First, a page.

Choose locally grown, farm raised food whenever possible. On some college campuses, there are farm markets that sell organic, locally grown vegetables on the weekends that is affordable and convenient for college students. If students consume local produce, the fossil fuels and the use of artificial fertilizers will be reduced. Not only does eating locally grown food good for you because it is fresh and cheap, but it is also sustainable and beneficial to the farmers and producers. 

Sources:
http://www.collegexpress.com/articles-and-advice/student-life/articles/living-campus/3-ways-live-sustainably-college-campus/ 

Should Businesses Care About Environmental Waste? We Think…Yes!





Businesses, just like homes, use all the same utilities; businesses, however, create considerably more waste than the average four-person household. It’s obvious to see that most businesses reside in large buildings that contain hundreds of light fixtures, many electrical devices, multiple restrooms, large break rooms, etc. Businesses are also a paper-filled land mine – creating more and more copies of environmental waste (the ultimate anti-green). So how can your business go green and stay aware of the wasteful devices in your office? Here’s how:

Identify the “Energy Suckers”
    *Did you know that the most energy sucking devices in the office include desktop computers, large scanners and printers, modems, and older lighting solutions? 

Research New Sustainable Solutions and Implement Them!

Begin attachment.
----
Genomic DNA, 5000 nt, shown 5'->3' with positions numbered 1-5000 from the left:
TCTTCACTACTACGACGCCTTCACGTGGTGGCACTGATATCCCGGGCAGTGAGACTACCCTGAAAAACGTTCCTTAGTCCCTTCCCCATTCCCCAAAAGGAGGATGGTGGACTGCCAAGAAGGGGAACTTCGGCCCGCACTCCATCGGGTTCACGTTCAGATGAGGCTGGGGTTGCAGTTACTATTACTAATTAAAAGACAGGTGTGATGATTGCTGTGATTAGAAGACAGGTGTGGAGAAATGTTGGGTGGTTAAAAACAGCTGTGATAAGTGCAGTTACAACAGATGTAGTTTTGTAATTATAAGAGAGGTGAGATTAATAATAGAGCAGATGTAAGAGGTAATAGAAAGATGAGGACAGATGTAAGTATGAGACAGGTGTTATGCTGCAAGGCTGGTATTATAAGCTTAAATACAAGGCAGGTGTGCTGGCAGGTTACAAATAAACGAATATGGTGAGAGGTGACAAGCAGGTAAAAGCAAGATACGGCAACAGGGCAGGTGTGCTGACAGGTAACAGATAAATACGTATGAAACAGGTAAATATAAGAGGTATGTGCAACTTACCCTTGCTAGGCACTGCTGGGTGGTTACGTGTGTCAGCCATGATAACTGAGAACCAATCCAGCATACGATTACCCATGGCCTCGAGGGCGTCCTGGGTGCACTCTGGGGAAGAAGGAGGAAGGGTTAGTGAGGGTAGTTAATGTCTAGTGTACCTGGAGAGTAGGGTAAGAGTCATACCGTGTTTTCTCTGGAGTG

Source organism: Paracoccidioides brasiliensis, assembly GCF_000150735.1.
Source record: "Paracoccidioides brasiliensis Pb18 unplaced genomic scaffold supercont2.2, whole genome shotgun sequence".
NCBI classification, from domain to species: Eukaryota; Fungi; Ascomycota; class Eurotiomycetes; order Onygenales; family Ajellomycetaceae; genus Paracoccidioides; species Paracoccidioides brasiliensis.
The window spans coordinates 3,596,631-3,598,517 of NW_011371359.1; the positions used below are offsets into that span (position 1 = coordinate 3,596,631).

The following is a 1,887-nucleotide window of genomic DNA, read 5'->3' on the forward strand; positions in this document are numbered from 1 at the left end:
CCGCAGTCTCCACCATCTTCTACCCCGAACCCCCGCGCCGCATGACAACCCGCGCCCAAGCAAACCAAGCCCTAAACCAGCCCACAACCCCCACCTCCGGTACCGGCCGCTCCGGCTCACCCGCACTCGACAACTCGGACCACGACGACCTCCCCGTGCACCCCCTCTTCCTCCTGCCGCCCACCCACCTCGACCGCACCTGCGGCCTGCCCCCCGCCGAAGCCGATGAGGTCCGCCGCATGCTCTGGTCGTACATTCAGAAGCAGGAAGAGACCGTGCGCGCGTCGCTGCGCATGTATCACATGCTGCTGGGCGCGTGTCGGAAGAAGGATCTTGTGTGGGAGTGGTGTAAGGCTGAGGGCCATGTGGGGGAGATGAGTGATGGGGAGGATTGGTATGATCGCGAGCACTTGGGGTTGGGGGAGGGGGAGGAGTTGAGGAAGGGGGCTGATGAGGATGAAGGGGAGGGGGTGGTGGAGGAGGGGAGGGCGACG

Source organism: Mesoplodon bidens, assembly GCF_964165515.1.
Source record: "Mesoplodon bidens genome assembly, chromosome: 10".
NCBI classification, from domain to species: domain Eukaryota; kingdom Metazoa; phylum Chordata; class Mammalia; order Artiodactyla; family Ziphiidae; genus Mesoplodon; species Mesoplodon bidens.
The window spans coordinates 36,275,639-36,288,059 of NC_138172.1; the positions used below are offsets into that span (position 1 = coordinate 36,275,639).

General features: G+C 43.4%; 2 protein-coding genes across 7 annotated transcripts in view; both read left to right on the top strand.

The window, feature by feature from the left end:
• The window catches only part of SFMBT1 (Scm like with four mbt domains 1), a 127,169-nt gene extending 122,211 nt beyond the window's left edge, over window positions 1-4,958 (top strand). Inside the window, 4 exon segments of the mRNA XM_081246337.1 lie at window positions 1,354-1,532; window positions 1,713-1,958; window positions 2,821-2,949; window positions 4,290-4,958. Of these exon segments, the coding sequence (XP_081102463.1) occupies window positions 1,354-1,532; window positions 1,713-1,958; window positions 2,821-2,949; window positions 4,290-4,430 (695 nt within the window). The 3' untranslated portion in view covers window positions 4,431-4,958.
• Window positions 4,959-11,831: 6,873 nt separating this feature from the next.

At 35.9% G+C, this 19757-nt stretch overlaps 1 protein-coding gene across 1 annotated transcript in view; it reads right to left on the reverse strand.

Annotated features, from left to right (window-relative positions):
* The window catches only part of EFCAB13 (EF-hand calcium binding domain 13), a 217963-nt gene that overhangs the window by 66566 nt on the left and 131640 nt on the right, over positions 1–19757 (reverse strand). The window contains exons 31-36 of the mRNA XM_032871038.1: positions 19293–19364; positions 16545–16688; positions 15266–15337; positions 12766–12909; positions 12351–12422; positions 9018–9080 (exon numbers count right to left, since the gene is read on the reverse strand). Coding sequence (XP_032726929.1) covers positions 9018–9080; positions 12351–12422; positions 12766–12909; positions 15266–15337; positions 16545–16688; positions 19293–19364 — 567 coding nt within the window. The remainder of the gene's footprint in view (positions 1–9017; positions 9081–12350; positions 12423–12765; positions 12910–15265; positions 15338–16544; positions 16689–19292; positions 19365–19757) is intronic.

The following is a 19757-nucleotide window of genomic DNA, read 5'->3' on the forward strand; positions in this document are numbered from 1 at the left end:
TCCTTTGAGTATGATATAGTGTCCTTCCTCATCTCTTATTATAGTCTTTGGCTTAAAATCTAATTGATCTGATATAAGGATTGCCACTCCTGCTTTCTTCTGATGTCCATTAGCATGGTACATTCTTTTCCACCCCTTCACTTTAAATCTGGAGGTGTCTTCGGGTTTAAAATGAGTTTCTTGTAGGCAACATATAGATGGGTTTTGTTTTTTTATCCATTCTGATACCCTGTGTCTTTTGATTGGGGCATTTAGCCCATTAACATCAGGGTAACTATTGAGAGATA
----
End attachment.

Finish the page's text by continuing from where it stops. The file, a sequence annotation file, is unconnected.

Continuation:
*Click HERE to find out how.


Chron - Small Business discusses why businesses should care about how much waste they produce and the impact of going green. When businesses consume and throw away less, they reduce the need to handle, treat, and dispose of waste. Here are a few forms of waste prevention:

    • Promoting the elimination of   raw materials that are not   embedded in a final product or   service
    • Utilizing products that are free of toxic and harmful materials
    • Reducing the amount of packaging material used
    • Working to conserve water and electrical use
    • Creatively implement a recycling plan
    • Investing in durable, long-lasting materials




Not only should businesses care about their environmental waste contribution, but they should also care about the opportunity to save their business money! When you’re saving, you know it’s working – here are ways to evaluate your green success:

  • Monitor process and waste production changes
    • How? Track measurable data such as the volume of waste produced, frequency waste is collected, length of time the building uses lights, heating/cooling usage, etc.
  • Calculate the savings $$$
    • How? Evaluate cost/savings analysis in handling, treating and disposal costs. Look at how much energy is used throughout the year and which devices are main contributors: find your savings!
  • Acknowledge the indirect benefits
    • How? Your business now has an improved public image and known concern for environmental sustainability... The greatest part is your business is taking action head on! Improving production, employee morale, and safety are a few other indirect benefits.
  • Are you doing all you can? Have processes or ideas changed?
    • As technology advancements increase every year, businesses must be prepared for change and new ideas. Change promotes efficiency, which increases revenues! An evaluation of the business's green efforts must be done frequently - making sure that the business is as green as possible.

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Take away that we the people, have a social responsibility; economic value, is our profit; the planet, has the stewardship of environment, and that each of these factors contribute to sustainability. Without togetherness, we fail.

Keep our communities strong, sustainable, and thriving. Visit Green Empowerment to see how you can do your part to save the planet.